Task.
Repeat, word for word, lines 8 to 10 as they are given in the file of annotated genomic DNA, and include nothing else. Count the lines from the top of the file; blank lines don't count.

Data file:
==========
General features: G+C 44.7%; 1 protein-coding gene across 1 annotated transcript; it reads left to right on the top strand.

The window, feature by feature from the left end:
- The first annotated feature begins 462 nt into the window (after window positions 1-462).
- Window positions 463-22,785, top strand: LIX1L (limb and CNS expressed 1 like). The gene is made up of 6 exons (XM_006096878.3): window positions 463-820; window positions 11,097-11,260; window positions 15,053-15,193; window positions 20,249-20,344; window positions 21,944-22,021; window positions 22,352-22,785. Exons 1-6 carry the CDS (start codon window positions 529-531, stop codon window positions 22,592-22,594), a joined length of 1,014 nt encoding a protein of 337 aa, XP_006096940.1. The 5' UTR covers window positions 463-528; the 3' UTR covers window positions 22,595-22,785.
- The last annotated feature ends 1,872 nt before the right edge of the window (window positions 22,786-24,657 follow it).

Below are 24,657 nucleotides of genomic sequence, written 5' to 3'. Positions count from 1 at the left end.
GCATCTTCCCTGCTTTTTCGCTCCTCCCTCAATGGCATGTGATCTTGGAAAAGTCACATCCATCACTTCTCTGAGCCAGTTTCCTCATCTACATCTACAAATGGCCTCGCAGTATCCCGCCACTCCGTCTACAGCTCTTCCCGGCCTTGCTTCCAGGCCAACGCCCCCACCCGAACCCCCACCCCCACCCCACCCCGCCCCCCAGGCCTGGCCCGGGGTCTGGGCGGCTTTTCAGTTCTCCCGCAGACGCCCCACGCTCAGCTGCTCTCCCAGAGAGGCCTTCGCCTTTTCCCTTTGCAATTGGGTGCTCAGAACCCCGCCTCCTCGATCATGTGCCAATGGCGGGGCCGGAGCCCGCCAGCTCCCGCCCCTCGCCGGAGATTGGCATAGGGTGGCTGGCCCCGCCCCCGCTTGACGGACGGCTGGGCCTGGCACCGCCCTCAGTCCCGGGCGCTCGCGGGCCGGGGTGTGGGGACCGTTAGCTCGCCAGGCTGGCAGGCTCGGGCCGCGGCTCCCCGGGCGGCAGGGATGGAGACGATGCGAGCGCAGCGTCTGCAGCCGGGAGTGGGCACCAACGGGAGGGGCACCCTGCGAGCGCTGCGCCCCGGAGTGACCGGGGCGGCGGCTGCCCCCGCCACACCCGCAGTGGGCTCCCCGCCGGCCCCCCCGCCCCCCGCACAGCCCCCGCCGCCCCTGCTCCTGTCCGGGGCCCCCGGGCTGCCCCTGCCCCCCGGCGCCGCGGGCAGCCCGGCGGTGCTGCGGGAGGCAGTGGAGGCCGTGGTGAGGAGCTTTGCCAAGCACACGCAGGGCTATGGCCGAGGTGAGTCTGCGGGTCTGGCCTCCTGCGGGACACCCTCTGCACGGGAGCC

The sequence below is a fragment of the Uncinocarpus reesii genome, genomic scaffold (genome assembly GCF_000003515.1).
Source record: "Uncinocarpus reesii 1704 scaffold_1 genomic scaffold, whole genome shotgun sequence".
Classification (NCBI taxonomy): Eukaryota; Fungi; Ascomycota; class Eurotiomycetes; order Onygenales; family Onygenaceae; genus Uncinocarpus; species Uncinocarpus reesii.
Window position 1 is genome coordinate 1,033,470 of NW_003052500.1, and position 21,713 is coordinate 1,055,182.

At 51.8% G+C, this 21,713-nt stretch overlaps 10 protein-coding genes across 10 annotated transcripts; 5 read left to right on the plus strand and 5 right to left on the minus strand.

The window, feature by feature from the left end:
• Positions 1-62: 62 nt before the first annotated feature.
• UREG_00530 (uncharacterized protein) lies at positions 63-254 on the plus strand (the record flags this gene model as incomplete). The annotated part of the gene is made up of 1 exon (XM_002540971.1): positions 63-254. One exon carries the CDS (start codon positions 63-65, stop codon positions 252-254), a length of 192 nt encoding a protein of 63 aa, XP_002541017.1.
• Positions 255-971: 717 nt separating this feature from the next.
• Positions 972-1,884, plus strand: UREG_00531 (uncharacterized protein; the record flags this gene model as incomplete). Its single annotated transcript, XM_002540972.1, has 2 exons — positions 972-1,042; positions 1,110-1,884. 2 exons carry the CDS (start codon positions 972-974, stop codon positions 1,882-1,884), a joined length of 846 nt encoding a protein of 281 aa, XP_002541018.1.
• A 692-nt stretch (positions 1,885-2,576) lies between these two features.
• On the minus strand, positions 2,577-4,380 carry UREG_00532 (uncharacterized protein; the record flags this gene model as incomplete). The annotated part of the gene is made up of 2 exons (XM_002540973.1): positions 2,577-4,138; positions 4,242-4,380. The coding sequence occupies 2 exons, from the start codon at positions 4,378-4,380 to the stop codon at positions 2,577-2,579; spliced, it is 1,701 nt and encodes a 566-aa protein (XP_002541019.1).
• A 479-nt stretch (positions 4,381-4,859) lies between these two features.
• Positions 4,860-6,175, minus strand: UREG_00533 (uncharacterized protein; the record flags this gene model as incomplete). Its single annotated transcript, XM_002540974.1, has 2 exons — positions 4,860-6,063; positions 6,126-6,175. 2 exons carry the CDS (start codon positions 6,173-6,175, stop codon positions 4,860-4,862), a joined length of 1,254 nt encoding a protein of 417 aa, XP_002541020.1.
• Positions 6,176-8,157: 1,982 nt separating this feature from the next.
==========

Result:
The sequence below is a fragment of the Uncinocarpus reesii genome, genomic scaffold (genome assembly GCF_000003515.1).
Source record: "Uncinocarpus reesii 1704 scaffold_1 genomic scaffold, whole genome shotgun sequence".
Classification (NCBI taxonomy): Eukaryota; Fungi; Ascomycota; class Eurotiomycetes; order Onygenales; family Onygenaceae; genus Uncinocarpus; species Uncinocarpus reesii.